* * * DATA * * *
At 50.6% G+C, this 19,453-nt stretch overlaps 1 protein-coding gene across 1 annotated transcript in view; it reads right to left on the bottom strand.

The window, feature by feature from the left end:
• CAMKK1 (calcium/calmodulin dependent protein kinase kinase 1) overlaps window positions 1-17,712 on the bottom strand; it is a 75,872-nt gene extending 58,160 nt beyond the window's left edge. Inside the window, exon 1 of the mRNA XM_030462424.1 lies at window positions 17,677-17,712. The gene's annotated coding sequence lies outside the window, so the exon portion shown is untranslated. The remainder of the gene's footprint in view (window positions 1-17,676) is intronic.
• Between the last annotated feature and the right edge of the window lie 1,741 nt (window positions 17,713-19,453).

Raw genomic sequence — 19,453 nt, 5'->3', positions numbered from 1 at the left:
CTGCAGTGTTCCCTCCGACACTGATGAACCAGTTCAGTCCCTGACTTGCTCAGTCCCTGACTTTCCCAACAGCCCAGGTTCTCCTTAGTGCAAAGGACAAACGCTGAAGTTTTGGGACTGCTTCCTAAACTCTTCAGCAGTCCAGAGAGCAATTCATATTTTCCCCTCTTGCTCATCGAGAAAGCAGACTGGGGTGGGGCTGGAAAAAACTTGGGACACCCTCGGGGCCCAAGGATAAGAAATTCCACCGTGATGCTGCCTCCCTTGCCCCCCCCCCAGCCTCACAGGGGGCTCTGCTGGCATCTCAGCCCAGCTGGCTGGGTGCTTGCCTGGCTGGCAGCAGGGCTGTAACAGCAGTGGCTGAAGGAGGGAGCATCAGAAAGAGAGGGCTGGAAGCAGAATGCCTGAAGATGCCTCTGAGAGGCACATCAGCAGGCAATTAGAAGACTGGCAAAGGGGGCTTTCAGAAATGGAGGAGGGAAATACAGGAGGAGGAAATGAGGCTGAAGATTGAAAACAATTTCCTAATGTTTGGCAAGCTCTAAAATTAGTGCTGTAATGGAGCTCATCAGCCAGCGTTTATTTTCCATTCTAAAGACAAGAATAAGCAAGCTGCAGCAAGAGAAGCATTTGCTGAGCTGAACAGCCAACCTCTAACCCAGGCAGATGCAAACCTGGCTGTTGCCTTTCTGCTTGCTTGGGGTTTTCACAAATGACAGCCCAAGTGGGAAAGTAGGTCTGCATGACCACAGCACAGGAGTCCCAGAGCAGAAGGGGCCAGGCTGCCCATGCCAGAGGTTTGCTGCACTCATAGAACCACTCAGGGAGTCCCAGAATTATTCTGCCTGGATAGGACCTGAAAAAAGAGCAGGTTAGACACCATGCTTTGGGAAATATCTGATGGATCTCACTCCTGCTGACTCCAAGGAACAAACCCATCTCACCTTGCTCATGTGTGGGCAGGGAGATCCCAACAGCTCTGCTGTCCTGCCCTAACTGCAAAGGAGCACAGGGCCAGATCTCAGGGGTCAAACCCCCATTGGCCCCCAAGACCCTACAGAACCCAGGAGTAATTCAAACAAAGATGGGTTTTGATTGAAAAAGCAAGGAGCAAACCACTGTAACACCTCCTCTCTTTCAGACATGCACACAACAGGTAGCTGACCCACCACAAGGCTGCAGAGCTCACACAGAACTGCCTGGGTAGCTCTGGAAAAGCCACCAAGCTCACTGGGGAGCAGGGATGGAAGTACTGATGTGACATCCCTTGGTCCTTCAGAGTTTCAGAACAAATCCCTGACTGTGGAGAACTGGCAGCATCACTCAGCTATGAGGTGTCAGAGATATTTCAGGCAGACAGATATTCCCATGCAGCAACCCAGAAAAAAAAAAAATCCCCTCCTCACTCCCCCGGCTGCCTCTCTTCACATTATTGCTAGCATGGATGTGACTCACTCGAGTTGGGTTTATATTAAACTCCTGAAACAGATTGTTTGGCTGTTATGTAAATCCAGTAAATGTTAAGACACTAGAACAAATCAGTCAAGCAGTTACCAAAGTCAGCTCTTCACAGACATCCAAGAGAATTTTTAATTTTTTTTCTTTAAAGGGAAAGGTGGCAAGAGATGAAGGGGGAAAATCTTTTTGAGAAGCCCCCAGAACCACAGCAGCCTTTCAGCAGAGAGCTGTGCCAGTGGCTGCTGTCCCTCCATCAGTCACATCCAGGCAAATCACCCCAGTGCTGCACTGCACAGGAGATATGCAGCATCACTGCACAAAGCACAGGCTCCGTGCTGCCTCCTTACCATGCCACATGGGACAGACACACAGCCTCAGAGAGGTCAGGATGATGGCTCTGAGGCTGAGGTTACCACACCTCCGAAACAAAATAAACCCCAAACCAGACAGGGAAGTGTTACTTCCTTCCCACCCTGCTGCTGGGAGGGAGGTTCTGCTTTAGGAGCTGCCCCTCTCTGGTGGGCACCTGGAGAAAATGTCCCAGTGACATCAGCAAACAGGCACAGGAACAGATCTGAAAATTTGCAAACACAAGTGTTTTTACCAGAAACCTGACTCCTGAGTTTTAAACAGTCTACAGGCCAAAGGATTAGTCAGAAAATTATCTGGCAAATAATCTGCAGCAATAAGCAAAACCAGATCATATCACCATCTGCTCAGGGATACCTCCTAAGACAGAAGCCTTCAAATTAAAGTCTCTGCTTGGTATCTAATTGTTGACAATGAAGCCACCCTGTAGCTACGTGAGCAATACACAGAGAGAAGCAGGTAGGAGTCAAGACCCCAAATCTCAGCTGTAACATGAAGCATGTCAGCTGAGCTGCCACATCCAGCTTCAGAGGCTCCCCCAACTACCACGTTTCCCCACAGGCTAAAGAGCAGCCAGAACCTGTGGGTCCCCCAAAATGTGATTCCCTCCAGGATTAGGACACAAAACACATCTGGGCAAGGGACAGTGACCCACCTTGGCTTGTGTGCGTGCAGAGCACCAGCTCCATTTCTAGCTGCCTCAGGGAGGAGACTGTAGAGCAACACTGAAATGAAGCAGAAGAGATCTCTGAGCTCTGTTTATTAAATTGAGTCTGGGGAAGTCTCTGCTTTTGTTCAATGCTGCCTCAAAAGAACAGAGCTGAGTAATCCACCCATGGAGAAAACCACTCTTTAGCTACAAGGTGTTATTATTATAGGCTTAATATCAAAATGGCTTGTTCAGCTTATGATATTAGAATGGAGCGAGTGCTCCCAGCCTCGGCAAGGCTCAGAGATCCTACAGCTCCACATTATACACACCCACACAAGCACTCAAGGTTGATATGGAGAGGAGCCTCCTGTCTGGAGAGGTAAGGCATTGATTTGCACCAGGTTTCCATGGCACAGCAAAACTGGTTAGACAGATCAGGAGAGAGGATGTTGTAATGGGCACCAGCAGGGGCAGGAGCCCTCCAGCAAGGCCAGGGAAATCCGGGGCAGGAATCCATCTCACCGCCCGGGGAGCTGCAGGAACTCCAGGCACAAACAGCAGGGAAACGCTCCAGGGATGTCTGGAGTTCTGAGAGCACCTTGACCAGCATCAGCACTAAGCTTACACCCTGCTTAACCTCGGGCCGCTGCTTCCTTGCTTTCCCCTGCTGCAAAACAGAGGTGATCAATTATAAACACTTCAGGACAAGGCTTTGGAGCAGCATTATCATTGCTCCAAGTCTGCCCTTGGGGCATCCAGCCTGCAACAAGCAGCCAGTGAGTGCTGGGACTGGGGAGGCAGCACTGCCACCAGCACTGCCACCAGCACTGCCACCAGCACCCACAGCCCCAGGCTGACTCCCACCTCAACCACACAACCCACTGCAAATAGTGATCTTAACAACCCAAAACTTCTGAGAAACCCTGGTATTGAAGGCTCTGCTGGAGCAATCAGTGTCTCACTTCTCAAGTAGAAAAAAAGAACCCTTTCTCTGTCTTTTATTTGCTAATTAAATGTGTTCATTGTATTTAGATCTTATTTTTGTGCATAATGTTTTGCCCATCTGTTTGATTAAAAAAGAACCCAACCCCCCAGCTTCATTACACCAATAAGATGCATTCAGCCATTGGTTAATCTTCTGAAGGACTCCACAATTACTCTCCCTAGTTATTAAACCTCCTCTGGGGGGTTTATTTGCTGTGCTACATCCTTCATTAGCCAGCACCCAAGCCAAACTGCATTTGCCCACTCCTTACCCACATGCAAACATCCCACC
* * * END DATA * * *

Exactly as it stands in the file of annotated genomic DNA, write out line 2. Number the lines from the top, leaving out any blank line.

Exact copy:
The window, feature by feature from the left end: